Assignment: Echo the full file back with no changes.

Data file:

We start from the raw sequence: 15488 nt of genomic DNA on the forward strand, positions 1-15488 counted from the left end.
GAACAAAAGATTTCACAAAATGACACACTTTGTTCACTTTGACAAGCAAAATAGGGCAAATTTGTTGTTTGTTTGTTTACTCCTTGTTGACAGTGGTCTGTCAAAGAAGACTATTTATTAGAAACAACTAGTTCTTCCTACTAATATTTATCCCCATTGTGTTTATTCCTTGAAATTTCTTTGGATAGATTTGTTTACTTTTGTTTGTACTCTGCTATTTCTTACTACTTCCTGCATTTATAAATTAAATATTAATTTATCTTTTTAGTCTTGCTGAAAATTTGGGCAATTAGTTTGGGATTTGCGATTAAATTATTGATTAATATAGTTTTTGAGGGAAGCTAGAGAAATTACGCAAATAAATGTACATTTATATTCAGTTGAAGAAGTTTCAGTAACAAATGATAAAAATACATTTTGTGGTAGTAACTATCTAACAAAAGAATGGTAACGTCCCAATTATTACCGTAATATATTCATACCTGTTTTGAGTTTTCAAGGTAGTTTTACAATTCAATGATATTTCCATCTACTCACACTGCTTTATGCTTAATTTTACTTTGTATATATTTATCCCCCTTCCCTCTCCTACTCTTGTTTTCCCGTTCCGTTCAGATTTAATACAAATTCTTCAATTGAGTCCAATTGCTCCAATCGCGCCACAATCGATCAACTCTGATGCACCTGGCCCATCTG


We start from the raw sequence: 15488 nt of genomic DNA on the forward strand, positions 1-15488 counted from the left end.
GAACAAAAGATTTCACAAAATGACACACTTTGTTCACTTTGACAAGCAAAATAGGGCAAATTTGTTGTTTGTTTGTTTACTCCTTGTTGACAGTGGTCTGTCAAAGAAGACTATTTATTAGAAACAACTAGTTCTTCCTACTAATATTTATCCCCATTGTGTTTATTCCTTGAAATTTCTTTGGATAGATTTGTTTACTTTTGTTTGTACTCTGCTATTTCTTACTACTTCCTGCATTTATAAATTAAATATTAATTTATCTTTTTAGTCTTGCTGAAAATTTGGGCAATTAGTTTGGGATTTGCGATTAAATTATTGATTAATATAGTTTTTGAGGGAAGCTAGAGAAATTACGCAAATAAATGTACATTTATATTCAGTTGAAGAAGTTTCAGTAACAAATGATAAAAATACATTTTGTGGTAGTAACTATCTAACAAAAGAATGGTAACGTCCCAATTATTACCGTAATATATTCATACCTGTTTTGAGTTTTCAAGGTAGTTTTACAATTCAATGATATTTCCATCTACTCACACTGCTTTATGCTTAATTTTACTTTGTATATATTTATCCCCCTTCCCTCTCCTACTCTTGTTTTCCCGTTCCGTTCAGATTTAATACAAATTCTTCAATTGAGTCCAATTGCTCCAATCGCGCCACAATCGATCAACTCTGATGCACCTGGCCCATCTG